The “God-would-not-do-that” argument can be used against almost any commandment in the Bible. For instance, the Bible repeatedly says that a person must believe that Jesus is the Son of God (Romans 10:11; John 8:24; et al.). Suppose, then, that a Christian had just begun to tell the story of Jesus to an older gentleman, when suddenly that gentleman has a massive heart attack and dies without getting to hear the rest of the story, and thus did not have the opportunity to believe. Should we, therefore, do away with the biblical command to believe in Jesus Christ, simply because a theoretical scenario can be concocted in which a potential convert dies moments before his compliance? To ask is to answer. Nor, with a wave of the hand, can we do away with the biblical command to be baptized for the forgiveness of sins (Acts 2:38).
Consider also the fact that the Bible plainly states that God wants all people to be saved. In 2 Peter 3:9, the inspired apostle wrote: “The Lord is not slack concerning His promise, as some count slackness, but is longsuffering toward us, not willing that any should perish but that all should come to repentance.” The Old Testament prophet Ezekiel was instructed by God to convey this message to the Israelites on God’s behalf: “‘As I live,’ says the Lord God, ‘I have no pleasure in the death of the wicked, but that the wicked turn from his way and live’” (Ezekiel 33:11). The apostle Paul told the young preacher Timothy that God “desires all men to be saved and to come to the knowledge of the truth” (1 Timothy 2:3-4). Therefore, if a person truly and honestly wants to become a Christian by being baptized for the forgiveness of his sins as God commanded, then God (Who wants all to be saved and is watchful of each individual human) certainly would provide an opportunity for that person to obey His commandment to be baptized. If no sparrow falls to the ground apart from God’s knowledge (Matthew 10:29), and God is no respecter of persons (Acts 10:34), then we can be sure that His providential care will ensure that each person is given a fair opportunity to respond to His commands.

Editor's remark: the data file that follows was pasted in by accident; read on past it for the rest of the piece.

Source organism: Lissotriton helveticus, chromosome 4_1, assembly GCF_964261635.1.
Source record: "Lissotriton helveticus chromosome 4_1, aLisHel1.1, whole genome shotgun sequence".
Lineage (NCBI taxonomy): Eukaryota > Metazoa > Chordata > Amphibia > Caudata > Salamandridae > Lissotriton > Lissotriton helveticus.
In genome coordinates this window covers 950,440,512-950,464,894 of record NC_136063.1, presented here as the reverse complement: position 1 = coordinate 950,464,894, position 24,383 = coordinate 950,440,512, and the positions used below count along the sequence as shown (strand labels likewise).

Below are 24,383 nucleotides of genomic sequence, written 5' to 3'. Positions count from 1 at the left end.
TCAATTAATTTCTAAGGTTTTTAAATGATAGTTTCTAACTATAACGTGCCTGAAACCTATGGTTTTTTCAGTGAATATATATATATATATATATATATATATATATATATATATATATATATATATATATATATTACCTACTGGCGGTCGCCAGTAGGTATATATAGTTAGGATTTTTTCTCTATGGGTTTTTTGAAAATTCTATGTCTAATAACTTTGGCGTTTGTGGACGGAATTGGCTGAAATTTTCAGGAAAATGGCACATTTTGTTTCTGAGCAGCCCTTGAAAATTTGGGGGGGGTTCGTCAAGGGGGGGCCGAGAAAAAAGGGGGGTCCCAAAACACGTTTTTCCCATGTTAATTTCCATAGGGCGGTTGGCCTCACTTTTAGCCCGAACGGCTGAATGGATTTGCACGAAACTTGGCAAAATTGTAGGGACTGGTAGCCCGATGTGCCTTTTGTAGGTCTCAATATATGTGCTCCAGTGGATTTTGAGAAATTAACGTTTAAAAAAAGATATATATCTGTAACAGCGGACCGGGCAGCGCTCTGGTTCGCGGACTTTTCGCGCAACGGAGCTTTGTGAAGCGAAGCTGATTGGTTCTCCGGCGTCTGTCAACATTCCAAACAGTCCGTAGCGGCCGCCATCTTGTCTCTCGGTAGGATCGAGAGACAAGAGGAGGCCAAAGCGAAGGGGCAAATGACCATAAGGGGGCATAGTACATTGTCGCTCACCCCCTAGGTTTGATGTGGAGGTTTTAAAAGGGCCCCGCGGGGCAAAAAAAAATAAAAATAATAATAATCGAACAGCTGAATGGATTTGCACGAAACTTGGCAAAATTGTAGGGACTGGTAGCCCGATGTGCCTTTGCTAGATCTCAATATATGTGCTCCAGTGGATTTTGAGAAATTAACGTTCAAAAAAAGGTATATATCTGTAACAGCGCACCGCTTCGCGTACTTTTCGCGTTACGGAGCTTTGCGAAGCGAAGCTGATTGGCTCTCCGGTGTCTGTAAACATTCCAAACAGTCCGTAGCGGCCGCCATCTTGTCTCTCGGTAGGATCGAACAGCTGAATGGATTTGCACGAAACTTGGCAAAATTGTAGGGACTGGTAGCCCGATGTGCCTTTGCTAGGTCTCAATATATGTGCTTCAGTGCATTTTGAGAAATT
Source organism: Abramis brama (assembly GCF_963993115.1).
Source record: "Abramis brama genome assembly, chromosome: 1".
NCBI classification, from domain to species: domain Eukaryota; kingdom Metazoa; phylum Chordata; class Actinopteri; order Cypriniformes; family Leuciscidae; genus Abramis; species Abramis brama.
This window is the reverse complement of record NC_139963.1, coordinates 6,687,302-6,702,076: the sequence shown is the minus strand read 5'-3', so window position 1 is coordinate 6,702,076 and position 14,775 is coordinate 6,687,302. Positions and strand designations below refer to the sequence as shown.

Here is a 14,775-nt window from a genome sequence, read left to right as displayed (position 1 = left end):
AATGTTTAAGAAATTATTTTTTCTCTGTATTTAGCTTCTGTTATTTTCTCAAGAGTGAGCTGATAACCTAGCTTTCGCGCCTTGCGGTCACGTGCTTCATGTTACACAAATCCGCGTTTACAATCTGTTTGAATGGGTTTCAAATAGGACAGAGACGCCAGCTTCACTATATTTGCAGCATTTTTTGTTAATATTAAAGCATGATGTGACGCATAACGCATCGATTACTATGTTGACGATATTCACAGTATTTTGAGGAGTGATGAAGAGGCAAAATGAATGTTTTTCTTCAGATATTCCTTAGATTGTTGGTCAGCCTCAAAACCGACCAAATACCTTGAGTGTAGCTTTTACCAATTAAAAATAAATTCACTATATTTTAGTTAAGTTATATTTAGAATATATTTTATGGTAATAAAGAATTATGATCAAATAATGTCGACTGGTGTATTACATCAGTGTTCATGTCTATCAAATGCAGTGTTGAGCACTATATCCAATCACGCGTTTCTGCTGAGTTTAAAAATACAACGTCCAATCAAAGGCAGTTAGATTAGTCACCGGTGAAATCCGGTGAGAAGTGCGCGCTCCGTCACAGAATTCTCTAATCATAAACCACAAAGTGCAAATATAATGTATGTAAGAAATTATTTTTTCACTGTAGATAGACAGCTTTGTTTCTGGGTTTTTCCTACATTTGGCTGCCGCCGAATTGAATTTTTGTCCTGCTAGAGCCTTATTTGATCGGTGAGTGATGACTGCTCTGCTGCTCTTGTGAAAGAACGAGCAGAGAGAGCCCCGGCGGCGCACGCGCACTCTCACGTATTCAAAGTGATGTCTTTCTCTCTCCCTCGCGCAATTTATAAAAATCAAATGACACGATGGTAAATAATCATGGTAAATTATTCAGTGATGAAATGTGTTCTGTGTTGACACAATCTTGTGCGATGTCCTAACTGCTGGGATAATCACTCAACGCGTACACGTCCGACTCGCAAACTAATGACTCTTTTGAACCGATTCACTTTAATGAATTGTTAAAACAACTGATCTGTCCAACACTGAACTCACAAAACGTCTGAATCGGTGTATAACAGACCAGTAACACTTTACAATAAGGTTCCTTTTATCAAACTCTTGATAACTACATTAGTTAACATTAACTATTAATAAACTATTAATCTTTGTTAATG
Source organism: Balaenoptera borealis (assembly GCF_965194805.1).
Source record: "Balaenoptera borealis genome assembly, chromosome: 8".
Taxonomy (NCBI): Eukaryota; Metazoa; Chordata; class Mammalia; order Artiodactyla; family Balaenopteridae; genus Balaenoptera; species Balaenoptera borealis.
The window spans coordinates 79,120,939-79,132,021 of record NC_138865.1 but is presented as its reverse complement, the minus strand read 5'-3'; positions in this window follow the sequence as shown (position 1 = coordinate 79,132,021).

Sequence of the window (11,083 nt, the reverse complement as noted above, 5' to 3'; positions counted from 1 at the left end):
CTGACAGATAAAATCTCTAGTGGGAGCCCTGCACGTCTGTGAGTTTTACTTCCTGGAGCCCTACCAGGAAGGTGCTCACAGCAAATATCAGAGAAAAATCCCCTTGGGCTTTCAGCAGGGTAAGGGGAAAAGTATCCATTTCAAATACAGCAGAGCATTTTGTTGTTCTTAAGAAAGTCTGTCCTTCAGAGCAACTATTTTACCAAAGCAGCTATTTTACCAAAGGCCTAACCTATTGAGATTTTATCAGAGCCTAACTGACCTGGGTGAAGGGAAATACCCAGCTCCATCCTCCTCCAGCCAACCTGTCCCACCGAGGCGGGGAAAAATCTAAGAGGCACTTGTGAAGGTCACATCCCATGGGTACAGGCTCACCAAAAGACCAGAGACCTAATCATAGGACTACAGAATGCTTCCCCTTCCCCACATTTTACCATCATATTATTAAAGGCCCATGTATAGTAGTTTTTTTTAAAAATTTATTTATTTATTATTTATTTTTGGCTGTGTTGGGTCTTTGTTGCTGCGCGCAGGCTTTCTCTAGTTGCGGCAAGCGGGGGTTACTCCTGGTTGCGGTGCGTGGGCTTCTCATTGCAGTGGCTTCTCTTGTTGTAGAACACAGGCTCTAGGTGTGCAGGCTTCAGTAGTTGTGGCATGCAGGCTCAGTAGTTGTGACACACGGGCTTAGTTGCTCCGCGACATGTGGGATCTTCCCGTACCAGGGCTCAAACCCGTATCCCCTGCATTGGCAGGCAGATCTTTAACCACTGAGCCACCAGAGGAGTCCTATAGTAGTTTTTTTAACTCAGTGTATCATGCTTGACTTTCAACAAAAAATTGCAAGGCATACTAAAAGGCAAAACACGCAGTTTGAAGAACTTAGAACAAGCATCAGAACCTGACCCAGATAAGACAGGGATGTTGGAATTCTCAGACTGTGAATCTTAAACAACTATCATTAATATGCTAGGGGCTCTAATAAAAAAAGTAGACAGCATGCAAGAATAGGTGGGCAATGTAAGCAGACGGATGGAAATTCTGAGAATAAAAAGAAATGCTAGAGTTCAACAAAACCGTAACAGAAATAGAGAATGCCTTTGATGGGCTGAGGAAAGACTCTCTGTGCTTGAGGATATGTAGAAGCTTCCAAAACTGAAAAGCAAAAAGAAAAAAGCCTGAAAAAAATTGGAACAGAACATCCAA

Lyons, Eric and Kyle Butt (2004), “Taking Possession of What God Gives: A Case Study in Salvation,” [On-line], URL: http://www.apologeticspress.org/articles/2546.